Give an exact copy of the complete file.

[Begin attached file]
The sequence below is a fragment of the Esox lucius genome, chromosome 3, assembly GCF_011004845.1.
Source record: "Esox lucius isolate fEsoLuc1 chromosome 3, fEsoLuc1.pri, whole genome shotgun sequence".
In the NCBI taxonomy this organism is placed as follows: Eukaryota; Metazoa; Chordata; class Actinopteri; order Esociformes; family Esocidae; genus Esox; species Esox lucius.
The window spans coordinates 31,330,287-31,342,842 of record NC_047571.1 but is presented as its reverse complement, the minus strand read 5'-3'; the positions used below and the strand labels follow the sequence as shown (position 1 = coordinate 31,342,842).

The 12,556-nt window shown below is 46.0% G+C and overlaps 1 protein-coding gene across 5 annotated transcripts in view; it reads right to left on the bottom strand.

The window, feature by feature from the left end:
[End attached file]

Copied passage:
The sequence below is a fragment of the Esox lucius genome, chromosome 3, assembly GCF_011004845.1.
Source record: "Esox lucius isolate fEsoLuc1 chromosome 3, fEsoLuc1.pri, whole genome shotgun sequence".
In the NCBI taxonomy this organism is placed as follows: Eukaryota; Metazoa; Chordata; class Actinopteri; order Esociformes; family Esocidae; genus Esox; species Esox lucius.
The window spans coordinates 31,330,287-31,342,842 of record NC_047571.1 but is presented as its reverse complement, the minus strand read 5'-3'; the positions used below and the strand labels follow the sequence as shown (position 1 = coordinate 31,342,842).

The 12,556-nt window shown below is 46.0% G+C and overlaps 1 protein-coding gene across 5 annotated transcripts in view; it reads right to left on the bottom strand.

The window, feature by feature from the left end: